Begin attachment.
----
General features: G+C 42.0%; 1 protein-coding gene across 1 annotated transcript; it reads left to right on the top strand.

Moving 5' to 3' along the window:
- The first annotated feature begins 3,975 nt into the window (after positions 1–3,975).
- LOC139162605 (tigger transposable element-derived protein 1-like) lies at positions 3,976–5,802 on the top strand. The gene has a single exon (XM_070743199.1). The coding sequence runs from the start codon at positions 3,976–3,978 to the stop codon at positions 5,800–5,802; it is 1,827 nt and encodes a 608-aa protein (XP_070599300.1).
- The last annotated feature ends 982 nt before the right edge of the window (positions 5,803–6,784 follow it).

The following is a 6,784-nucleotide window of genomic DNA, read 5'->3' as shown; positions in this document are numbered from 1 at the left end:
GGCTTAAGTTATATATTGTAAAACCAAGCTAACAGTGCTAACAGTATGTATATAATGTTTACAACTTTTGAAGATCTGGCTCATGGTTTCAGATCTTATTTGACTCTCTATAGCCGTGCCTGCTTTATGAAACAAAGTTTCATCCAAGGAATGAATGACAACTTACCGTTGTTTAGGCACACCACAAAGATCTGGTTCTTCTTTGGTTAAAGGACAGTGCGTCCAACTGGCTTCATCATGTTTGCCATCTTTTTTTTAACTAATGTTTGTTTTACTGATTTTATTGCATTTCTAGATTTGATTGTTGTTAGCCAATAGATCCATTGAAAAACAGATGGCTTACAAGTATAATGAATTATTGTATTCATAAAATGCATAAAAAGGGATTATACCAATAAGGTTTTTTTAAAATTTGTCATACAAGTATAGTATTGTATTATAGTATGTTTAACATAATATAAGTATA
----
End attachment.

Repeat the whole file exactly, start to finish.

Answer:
General features: G+C 42.0%; 1 protein-coding gene across 1 annotated transcript; it reads left to right on the top strand.

Moving 5' to 3' along the window:
- The first annotated feature begins 3,975 nt into the window (after positions 1–3,975).
- LOC139162605 (tigger transposable element-derived protein 1-like) lies at positions 3,976–5,802 on the top strand. The gene has a single exon (XM_070743199.1). The coding sequence runs from the start codon at positions 3,976–3,978 to the stop codon at positions 5,800–5,802; it is 1,827 nt and encodes a 608-aa protein (XP_070599300.1).
- The last annotated feature ends 982 nt before the right edge of the window (positions 5,803–6,784 follow it).

The following is a 6,784-nucleotide window of genomic DNA, read 5'->3' as shown; positions in this document are numbered from 1 at the left end:
GGCTTAAGTTATATATTGTAAAACCAAGCTAACAGTGCTAACAGTATGTATATAATGTTTACAACTTTTGAAGATCTGGCTCATGGTTTCAGATCTTATTTGACTCTCTATAGCCGTGCCTGCTTTATGAAACAAAGTTTCATCCAAGGAATGAATGACAACTTACCGTTGTTTAGGCACACCACAAAGATCTGGTTCTTCTTTGGTTAAAGGACAGTGCGTCCAACTGGCTTCATCATGTTTGCCATCTTTTTTTTAACTAATGTTTGTTTTACTGATTTTATTGCATTTCTAGATTTGATTGTTGTTAGCCAATAGATCCATTGAAAAACAGATGGCTTACAAGTATAATGAATTATTGTATTCATAAAATGCATAAAAAGGGATTATACCAATAAGGTTTTTTTAAAATTTGTCATACAAGTATAGTATTGTATTATAGTATGTTTAACATAATATAAGTATA